Meeting the challenge to clean up some of the most polluted air in the country, Southern California has hit a new milestone with over 100 trucks outfitted with the cleanest ultra low-NOx engines available now operating in the Port of Los Angeles and Port of Long Beach.
“These fleets are helping us achieve our commitment to public health by replacing dirty diesel trucks with near-zero emission, natural gas trucks.”
Visionary port trucking companies are leading the transformation from diesel to clean trucks that are equipped with the ultralow-NOx Cummins Westport (CWI) ISX12N engine and fueled with Clean Energy Fuels Corp. Redeem renewable natural gas (RNG), the cleanest fuel available for heavy-duty trucks. The Clean Air Action Plan (CAAP), adopted by the San Pedro Bay Ports in 2017, called for the transformation of trucking away from diesel and this change is now underway.
These leading companies include Overseas Freight, Total Transportation Services, Pacific 9 Transportation, 4 Gen Logistics, Orange Avenue Express, NFI industries, Green Fleet Systems, MDB Transportation, Green Trucking LLC, West Coast Trucking, and Tradelink Transportation.
The California Air Resources Board (CARB) has approved a $533 million plan for clean transportation investments which will promote clean vehicle technologies such as natural gas trucks. The plan should ensure the statewide Clean Vehicle Rebate (CVRP) and Hybrid and Zero-Emission Truck and Bus Voucher Incentive Projects (HVIP) effectively address the need to accelerate the cleanup and transformation of California’s vehicle fleet.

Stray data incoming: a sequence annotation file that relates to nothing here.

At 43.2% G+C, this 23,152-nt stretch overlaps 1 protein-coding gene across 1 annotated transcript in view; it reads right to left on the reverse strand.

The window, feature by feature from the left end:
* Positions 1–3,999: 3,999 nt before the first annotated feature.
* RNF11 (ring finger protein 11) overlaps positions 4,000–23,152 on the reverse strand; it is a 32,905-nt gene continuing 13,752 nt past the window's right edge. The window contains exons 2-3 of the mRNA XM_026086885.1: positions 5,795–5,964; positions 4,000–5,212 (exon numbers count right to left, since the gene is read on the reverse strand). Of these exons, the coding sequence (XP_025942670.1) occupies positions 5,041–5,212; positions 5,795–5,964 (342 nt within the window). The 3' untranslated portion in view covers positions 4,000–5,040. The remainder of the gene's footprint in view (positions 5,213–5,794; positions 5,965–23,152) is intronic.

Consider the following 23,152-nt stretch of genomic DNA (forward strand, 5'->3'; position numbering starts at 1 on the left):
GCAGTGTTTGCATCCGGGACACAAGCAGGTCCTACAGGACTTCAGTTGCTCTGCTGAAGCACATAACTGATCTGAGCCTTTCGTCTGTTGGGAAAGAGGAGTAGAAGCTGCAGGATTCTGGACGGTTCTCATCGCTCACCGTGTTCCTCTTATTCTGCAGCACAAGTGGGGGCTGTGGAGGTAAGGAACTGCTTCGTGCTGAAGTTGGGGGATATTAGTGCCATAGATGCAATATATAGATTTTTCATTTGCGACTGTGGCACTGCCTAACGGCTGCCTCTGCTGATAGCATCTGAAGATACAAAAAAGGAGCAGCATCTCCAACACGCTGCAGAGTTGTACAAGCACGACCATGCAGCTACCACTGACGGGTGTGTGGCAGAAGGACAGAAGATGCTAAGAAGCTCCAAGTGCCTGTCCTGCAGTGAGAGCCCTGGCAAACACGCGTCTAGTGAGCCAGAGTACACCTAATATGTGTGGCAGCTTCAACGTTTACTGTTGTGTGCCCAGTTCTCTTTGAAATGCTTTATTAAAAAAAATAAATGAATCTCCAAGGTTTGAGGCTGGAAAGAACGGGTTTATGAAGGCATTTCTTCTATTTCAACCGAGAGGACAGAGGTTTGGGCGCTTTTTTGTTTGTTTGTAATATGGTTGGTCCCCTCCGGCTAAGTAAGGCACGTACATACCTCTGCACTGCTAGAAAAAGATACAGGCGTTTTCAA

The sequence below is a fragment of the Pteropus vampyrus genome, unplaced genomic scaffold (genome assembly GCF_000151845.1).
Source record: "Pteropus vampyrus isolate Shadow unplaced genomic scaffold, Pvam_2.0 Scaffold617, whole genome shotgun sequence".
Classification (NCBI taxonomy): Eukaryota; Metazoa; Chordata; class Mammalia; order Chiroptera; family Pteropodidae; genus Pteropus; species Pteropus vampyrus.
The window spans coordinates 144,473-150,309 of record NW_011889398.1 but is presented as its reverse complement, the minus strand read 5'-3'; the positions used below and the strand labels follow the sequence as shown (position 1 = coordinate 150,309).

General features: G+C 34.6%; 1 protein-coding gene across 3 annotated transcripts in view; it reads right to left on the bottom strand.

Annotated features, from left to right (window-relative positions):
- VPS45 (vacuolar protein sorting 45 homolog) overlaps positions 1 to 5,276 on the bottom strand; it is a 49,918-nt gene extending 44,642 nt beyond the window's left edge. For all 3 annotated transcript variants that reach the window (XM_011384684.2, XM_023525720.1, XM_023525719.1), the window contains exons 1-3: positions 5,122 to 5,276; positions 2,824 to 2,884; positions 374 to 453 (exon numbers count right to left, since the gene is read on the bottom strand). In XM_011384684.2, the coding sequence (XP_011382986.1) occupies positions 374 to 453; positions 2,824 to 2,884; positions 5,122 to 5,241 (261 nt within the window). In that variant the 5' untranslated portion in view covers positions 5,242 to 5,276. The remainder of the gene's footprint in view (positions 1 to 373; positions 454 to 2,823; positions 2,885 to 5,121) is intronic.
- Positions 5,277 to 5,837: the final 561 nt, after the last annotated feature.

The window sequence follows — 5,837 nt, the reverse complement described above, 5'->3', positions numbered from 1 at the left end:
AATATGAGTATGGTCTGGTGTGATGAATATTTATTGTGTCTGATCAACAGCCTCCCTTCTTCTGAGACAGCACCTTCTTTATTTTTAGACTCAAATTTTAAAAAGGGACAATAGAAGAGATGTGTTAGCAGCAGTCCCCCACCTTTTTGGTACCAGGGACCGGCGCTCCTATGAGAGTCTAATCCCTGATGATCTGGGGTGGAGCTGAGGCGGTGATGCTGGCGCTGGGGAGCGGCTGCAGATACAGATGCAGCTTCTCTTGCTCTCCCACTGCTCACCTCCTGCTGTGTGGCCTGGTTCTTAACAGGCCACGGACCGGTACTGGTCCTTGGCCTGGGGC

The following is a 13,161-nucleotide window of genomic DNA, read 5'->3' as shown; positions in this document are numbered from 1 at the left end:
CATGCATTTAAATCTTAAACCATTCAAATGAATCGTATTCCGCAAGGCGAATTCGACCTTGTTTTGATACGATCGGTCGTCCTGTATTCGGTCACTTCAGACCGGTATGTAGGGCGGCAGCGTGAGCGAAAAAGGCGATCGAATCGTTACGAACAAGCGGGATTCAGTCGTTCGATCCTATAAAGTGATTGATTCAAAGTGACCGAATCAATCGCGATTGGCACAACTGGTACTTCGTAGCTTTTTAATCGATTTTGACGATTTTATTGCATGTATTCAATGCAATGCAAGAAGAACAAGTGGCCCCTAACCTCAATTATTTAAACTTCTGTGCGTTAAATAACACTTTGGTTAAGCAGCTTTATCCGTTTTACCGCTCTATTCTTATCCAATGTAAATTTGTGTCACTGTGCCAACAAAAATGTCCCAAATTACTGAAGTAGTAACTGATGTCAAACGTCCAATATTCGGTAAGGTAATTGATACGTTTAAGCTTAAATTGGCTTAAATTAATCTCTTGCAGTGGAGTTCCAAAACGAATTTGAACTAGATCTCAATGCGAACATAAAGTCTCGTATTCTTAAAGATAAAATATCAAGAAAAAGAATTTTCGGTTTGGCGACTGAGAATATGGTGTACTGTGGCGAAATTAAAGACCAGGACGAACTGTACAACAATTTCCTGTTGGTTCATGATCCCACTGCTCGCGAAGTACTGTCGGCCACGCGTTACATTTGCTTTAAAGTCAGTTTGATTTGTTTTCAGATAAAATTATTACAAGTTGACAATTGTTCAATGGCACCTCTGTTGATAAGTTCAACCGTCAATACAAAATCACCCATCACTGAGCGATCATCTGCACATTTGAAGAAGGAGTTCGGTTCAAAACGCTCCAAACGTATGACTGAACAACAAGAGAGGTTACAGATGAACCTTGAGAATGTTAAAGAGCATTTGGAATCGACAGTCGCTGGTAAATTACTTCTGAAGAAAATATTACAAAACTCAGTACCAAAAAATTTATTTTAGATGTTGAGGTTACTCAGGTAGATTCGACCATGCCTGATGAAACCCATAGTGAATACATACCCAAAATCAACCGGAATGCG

“California is backing up our tough vehicle regulations with money to help individuals and businesses access the newest, cleanest technology,” said Mary Nichols, CARB Chair in a public meeting where the plan was approved. “It will take a mix of incentives and mandates to meet public health and climate goals. We need to speed up the pace of change, and these investments play an important role in assuring the state remains home to the nation’s largest fleet of advanced vehicles.”
The transportation sector is responsible for about 40% of California’s greenhouse gas (GHG) emissions and more than 80% of the state’s smog-forming NOx emissions, which are a key source of air pollution. According to the annual emissions inventories prepared by both ports, trucks are the largest source of GHG emissions and the second largest source of NOx emissions from port-related activities.
“Switching to trucks fueled with RNG is vital to improving air quality and fighting climate change in our country’s largest port complex,” said Greg Roche, vice president, Clean Energy. “This is a prime example of fleets taking action that immediately decreases the environmental impact of their operations. Switching to cleaner fuel and engine technologies is reducing air and climate pollution and helping the region achieve its clean air goals.”
The trucks are outfitted with the Cummins CWI ISX12N natural gas engine, which achieves the lowest emission levels in North America while delivering outstanding performance and reliability. The ISX12N is certified by California Air Resources Board (CARB) to reduce smog-forming NOx emissions by 90% compared to the current engine standard, and by 98% when compared to the almost 8,000 older diesel trucks operating in the ports today.